But without doubt, the creature with the most comprehensive beauty is the human being. Man has an elegant upright stature, smooth skin, beautiful form and fine hair. The ability of man to speak, sing and express emotions adds to his beauty.
A smiling human face is surely the most beautiful sight in the whole of creation – no animal has the necessary facial muscles to match man’s range of facial expressions.

The origin of beauty

The Bible explains the origin of beauty. In Genesis 2:7 we read that God made trees that were pleasant to the sight. As well as making trees to produce fruit for mankind, God deliberately made trees beautiful to look at. In Job 26:13 we read that God ‘adorned the heavens’. As well as making the stars reveal times and seasons, God deliberately made the stars beautiful to behold.
In Matthew 6:29 we read that the flowers of the field are more beautiful than the royal robes of Solomon. As well as making the land good for producing food, God deliberately decorated it with beautiful plants.
Modern discoveries have shown that certain areas of the human brain are dedicated to the appreciation of beauty. There even appear to be areas that are dedicated to specific types of beauty like musical beauty. Such evidence implies that humans have been designed to appreciate and enjoy beauty. And the appreciation of beauty implies that humans are spiritual beings made in the image of God.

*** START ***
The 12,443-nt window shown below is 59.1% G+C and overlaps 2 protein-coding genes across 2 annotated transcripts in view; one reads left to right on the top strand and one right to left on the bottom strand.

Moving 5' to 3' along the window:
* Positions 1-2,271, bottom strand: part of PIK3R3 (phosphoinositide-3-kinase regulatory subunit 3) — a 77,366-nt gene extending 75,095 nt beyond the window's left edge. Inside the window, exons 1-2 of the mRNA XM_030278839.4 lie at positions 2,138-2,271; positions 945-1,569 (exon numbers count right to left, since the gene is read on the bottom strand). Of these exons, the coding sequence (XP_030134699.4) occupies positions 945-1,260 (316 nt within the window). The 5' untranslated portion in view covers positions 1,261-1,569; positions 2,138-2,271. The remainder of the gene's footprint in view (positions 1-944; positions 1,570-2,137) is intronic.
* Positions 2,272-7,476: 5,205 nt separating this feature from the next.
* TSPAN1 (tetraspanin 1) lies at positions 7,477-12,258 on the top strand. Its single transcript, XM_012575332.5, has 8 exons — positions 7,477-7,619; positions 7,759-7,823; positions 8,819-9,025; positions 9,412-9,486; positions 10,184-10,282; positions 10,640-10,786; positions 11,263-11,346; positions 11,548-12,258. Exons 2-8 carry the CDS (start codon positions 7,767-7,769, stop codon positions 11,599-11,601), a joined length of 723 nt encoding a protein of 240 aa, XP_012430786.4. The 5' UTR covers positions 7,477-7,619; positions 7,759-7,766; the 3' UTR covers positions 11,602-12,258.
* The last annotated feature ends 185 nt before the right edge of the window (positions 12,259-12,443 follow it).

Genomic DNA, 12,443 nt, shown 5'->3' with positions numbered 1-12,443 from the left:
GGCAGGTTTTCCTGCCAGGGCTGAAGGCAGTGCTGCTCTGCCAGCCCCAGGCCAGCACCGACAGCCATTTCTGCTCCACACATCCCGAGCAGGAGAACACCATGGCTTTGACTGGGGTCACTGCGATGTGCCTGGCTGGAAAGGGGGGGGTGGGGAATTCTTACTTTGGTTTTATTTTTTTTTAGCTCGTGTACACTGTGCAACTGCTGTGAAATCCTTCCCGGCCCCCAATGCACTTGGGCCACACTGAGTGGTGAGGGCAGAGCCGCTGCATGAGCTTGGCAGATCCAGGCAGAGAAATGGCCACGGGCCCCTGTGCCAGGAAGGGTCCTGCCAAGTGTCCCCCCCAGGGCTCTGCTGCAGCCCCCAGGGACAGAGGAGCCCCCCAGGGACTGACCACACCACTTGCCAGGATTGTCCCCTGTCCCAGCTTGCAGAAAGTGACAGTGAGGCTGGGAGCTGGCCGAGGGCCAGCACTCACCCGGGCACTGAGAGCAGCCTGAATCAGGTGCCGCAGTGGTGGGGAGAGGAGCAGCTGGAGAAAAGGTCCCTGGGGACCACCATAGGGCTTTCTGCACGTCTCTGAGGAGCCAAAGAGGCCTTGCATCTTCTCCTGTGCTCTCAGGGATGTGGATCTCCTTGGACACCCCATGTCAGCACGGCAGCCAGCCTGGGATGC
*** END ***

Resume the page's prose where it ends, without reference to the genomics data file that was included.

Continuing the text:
One of the most beautiful things a human can do is to praise God (Psalm 147:1). A butterfly looks most beautiful when it is performing the basic function of flying. In the same way, human beings are most beautiful when they perform their most basic function of praising their Maker.
There is a wonderful promise in the Bible for those who have repented of their sins and have come to know God through faith in Jesus Christ. The promise is that God will beautify his people with salvation (Psalm 149:4). As sinners rebelling against God we have no moral or spiritual beauty – even our best deeds are like ‘filthy rags’ in his sight (Isaiah 64:6). Yet whatever our past, God can turn that rebellious character into something very beautiful.

Stuart Burgess
Stuart Burgess is a professor of engineering design and excels in mechanical engineering, both in manmade devices and God’s design in nature. He has published many articles and books on his research.
Articles View All

Join the discussion

Read community guidelines
New: the ET podcast!